Drilled-up and sprayed-up – nearly. Ground is fairly soft after about 70mm rain during October, but mostly still just about fit to travel. It’s actually been quite demanding on the spraying front because most of the early cereal sowings – which had a pre-emergence herbicide – have required a small top-up and insecticide. Aphids have been easy to find on stubbles and in traps, so must be presumed to present high risk of barley yellow dwarf virus (BYDV) to cereals.
Results so far are good – for the easy weeds. However, the more difficult ones – the ryegrasses and bromes – have also prospered in the outstanding growing conditions and there’s now quite a bit of activity chasing these up. This week will probably be too cold and so we are hoping that it returns to milder conditions soon and allows effective treatments in the few problem situations. We seem to have escaped the worst of the frit fly attack on wheats after oats but there will surely be lots of gout fly in both wheat and barleys and this may be a problem in the spring.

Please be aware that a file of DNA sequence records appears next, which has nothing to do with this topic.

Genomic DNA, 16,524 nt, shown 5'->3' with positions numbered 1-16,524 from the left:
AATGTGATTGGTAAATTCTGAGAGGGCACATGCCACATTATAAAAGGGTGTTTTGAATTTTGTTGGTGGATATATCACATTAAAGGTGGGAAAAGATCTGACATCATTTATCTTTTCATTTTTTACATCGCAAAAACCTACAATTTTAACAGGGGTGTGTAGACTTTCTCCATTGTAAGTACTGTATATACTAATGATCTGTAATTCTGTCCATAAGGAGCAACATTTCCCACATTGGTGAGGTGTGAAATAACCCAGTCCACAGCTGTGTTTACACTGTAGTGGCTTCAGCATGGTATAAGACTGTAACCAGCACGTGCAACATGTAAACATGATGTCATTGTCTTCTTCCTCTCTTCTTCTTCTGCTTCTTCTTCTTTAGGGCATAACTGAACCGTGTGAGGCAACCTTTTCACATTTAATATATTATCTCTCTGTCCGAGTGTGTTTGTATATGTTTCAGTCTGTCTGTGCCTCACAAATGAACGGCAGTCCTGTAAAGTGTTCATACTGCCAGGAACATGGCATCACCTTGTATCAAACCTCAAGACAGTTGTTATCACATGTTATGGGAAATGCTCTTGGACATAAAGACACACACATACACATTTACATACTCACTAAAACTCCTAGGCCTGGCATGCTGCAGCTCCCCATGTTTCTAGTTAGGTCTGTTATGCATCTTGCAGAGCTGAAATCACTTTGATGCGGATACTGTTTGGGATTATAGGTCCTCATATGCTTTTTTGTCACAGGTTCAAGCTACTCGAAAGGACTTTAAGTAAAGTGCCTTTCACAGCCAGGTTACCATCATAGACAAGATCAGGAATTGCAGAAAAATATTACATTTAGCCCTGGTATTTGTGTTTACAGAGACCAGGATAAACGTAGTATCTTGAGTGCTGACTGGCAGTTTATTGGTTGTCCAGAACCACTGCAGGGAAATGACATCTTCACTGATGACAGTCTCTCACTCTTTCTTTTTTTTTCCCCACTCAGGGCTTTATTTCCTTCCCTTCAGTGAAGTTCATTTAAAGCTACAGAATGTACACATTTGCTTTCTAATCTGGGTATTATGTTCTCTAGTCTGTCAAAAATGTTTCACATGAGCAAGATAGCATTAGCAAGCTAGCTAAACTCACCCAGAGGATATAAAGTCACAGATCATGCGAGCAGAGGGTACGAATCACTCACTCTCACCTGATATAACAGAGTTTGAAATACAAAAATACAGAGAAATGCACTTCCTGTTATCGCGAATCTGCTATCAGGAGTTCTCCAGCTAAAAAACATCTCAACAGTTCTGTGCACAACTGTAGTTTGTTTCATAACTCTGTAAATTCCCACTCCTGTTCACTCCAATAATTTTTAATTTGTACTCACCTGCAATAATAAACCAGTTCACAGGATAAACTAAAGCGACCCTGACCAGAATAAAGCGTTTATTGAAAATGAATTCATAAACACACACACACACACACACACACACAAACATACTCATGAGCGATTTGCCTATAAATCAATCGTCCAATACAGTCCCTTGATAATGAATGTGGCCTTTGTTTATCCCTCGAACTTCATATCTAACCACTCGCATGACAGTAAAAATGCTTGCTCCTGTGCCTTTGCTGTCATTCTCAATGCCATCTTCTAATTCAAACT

Oilseed rape is amazing; strong plants and minimal disease. Root fly damage is localised and severe in places, so we expect to lose a fair proportion of plants in winter, but its something we’ll have to live with – so long as we don’t lose whole crops. Where we are planning propyzamide treatments, it looks like cold weather this week should get soil temperatures low enough to allow applications to commence. Disease is not an issue and we’re not going to throw money away on crops that clearly don’t need it.
The great fertiliser stand-off continues, with the enormous mis-match in values of urea versus ammonium nitrate. Given that farmers aren’t exactly feeling flush this autumn, its set to continue for a good while yet. And since most are nearly worked-up, it looks like being an early pantomime season while we see if it swings one way or the other; but something has to give. Oh yes it will……